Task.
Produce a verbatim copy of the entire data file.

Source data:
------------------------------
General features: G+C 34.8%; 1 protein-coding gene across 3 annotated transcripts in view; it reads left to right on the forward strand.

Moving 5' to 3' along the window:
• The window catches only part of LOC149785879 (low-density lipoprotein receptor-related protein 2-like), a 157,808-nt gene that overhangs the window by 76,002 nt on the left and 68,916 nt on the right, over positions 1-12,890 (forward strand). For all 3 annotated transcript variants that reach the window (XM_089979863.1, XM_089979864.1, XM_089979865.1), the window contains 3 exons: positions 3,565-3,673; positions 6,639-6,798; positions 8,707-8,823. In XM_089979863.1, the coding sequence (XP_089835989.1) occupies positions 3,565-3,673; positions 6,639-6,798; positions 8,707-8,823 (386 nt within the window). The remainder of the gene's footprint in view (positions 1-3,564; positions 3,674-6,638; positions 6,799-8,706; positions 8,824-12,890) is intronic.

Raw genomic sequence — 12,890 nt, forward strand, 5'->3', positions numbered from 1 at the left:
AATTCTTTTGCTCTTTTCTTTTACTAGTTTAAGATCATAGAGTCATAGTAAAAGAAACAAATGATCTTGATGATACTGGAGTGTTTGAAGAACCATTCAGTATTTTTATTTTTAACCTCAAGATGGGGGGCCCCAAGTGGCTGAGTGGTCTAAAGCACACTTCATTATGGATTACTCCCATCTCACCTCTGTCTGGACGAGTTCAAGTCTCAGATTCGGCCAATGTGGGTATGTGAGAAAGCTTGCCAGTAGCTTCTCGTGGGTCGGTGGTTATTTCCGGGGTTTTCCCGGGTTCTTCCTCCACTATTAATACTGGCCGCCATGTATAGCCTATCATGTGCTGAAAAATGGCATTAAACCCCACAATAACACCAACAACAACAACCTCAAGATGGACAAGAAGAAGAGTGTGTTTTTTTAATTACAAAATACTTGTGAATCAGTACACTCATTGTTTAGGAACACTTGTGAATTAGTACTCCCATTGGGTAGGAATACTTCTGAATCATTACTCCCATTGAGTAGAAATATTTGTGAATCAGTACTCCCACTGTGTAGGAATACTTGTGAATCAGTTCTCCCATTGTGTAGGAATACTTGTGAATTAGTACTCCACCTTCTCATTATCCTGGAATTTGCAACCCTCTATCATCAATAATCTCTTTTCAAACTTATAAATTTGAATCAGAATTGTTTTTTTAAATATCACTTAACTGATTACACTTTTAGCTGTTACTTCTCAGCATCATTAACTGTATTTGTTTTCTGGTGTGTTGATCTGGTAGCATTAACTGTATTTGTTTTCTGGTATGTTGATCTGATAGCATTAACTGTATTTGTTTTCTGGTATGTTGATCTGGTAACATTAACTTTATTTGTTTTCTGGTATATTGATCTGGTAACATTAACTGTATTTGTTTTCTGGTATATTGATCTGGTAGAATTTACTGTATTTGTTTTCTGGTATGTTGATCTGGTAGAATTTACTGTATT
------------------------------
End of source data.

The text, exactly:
General features: G+C 34.8%; 1 protein-coding gene across 3 annotated transcripts in view; it reads left to right on the forward strand.

Moving 5' to 3' along the window:
• The window catches only part of LOC149785879 (low-density lipoprotein receptor-related protein 2-like), a 157,808-nt gene that overhangs the window by 76,002 nt on the left and 68,916 nt on the right, over positions 1-12,890 (forward strand). For all 3 annotated transcript variants that reach the window (XM_089979863.1, XM_089979864.1, XM_089979865.1), the window contains 3 exons: positions 3,565-3,673; positions 6,639-6,798; positions 8,707-8,823. In XM_089979863.1, the coding sequence (XP_089835989.1) occupies positions 3,565-3,673; positions 6,639-6,798; positions 8,707-8,823 (386 nt within the window). The remainder of the gene's footprint in view (positions 1-3,564; positions 3,674-6,638; positions 6,799-8,706; positions 8,824-12,890) is intronic.

Raw genomic sequence — 12,890 nt, forward strand, 5'->3', positions numbered from 1 at the left:
AATTCTTTTGCTCTTTTCTTTTACTAGTTTAAGATCATAGAGTCATAGTAAAAGAAACAAATGATCTTGATGATACTGGAGTGTTTGAAGAACCATTCAGTATTTTTATTTTTAACCTCAAGATGGGGGGCCCCAAGTGGCTGAGTGGTCTAAAGCACACTTCATTATGGATTACTCCCATCTCACCTCTGTCTGGACGAGTTCAAGTCTCAGATTCGGCCAATGTGGGTATGTGAGAAAGCTTGCCAGTAGCTTCTCGTGGGTCGGTGGTTATTTCCGGGGTTTTCCCGGGTTCTTCCTCCACTATTAATACTGGCCGCCATGTATAGCCTATCATGTGCTGAAAAATGGCATTAAACCCCACAATAACACCAACAACAACAACCTCAAGATGGACAAGAAGAAGAGTGTGTTTTTTTAATTACAAAATACTTGTGAATCAGTACACTCATTGTTTAGGAACACTTGTGAATTAGTACTCCCATTGGGTAGGAATACTTCTGAATCATTACTCCCATTGAGTAGAAATATTTGTGAATCAGTACTCCCACTGTGTAGGAATACTTGTGAATCAGTTCTCCCATTGTGTAGGAATACTTGTGAATTAGTACTCCACCTTCTCATTATCCTGGAATTTGCAACCCTCTATCATCAATAATCTCTTTTCAAACTTATAAATTTGAATCAGAATTGTTTTTTTAAATATCACTTAACTGATTACACTTTTAGCTGTTACTTCTCAGCATCATTAACTGTATTTGTTTTCTGGTGTGTTGATCTGGTAGCATTAACTGTATTTGTTTTCTGGTATGTTGATCTGATAGCATTAACTGTATTTGTTTTCTGGTATGTTGATCTGGTAACATTAACTTTATTTGTTTTCTGGTATATTGATCTGGTAACATTAACTGTATTTGTTTTCTGGTATATTGATCTGGTAGAATTTACTGTATTTGTTTTCTGGTATGTTGATCTGGTAGAATTTACTGTATT